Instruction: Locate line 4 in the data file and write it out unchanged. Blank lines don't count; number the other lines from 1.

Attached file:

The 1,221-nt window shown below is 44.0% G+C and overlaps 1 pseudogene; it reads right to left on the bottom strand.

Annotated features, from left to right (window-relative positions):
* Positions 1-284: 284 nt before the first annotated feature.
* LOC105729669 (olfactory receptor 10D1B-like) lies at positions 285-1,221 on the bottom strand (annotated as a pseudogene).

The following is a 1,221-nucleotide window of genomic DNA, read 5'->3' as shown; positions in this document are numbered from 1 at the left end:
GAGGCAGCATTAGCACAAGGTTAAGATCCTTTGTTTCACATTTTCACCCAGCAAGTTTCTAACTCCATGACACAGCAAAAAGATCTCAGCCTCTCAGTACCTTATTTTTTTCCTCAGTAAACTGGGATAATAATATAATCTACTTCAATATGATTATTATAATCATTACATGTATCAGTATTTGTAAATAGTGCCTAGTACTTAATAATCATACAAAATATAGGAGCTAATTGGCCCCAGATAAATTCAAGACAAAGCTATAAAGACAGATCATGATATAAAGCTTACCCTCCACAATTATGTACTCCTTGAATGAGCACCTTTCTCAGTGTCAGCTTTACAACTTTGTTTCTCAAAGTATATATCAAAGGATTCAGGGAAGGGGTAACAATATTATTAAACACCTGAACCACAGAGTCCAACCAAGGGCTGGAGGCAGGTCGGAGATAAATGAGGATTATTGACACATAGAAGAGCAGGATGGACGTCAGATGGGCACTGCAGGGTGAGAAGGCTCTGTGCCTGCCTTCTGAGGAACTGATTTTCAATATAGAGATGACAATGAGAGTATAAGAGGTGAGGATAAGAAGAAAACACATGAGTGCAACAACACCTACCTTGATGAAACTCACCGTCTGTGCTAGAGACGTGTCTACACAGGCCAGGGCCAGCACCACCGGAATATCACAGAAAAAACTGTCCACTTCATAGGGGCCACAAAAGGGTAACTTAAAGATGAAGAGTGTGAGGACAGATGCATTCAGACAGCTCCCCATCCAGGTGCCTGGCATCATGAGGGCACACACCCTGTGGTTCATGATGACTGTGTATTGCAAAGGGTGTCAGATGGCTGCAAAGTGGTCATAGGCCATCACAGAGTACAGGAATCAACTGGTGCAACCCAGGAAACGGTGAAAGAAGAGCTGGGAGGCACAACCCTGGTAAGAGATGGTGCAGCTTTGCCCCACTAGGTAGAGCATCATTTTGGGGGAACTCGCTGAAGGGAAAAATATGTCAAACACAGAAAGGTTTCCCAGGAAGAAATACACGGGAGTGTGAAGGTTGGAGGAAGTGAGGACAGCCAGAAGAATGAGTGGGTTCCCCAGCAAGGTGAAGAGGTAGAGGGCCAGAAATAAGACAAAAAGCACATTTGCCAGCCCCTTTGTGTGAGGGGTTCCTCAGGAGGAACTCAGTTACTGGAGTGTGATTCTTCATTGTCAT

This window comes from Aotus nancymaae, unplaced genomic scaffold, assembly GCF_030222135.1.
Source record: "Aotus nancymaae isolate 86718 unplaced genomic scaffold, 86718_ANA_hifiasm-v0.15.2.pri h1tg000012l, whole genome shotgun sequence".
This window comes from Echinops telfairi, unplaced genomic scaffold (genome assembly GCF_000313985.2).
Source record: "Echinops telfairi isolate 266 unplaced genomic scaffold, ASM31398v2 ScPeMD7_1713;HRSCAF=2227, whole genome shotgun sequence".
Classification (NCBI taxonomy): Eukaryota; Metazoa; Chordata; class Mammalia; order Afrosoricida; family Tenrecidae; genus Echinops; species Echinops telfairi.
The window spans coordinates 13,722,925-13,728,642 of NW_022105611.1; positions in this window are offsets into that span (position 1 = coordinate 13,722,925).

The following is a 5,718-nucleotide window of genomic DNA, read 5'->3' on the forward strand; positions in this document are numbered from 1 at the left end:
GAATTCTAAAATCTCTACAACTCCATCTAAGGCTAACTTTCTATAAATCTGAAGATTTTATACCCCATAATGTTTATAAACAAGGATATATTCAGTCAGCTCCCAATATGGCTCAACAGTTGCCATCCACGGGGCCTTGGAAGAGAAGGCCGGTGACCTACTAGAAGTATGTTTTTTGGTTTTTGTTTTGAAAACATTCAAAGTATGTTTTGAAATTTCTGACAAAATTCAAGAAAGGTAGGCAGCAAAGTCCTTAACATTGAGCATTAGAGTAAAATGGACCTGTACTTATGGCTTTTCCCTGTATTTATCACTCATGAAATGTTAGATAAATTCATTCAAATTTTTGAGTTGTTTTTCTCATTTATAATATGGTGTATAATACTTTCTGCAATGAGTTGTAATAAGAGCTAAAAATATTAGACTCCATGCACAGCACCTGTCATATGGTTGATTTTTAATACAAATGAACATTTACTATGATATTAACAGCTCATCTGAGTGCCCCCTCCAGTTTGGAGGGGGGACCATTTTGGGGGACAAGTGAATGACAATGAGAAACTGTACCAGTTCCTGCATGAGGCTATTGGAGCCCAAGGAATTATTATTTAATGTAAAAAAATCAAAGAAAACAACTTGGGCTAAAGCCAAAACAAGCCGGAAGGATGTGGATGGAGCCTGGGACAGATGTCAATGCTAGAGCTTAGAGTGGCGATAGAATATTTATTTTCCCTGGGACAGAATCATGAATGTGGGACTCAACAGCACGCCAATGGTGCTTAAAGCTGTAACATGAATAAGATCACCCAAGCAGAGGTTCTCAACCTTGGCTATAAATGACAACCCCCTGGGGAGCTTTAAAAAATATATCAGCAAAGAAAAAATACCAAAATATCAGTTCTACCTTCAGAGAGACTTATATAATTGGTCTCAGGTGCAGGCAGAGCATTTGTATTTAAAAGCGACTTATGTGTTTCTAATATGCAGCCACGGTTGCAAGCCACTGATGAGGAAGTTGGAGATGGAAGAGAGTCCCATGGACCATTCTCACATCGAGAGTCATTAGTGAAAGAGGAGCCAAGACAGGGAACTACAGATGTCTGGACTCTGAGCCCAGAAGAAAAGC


* LOC105729669 (olfactory receptor 10D1B-like) lies at positions 285-1,221 on the bottom strand (annotated as a pseudogene).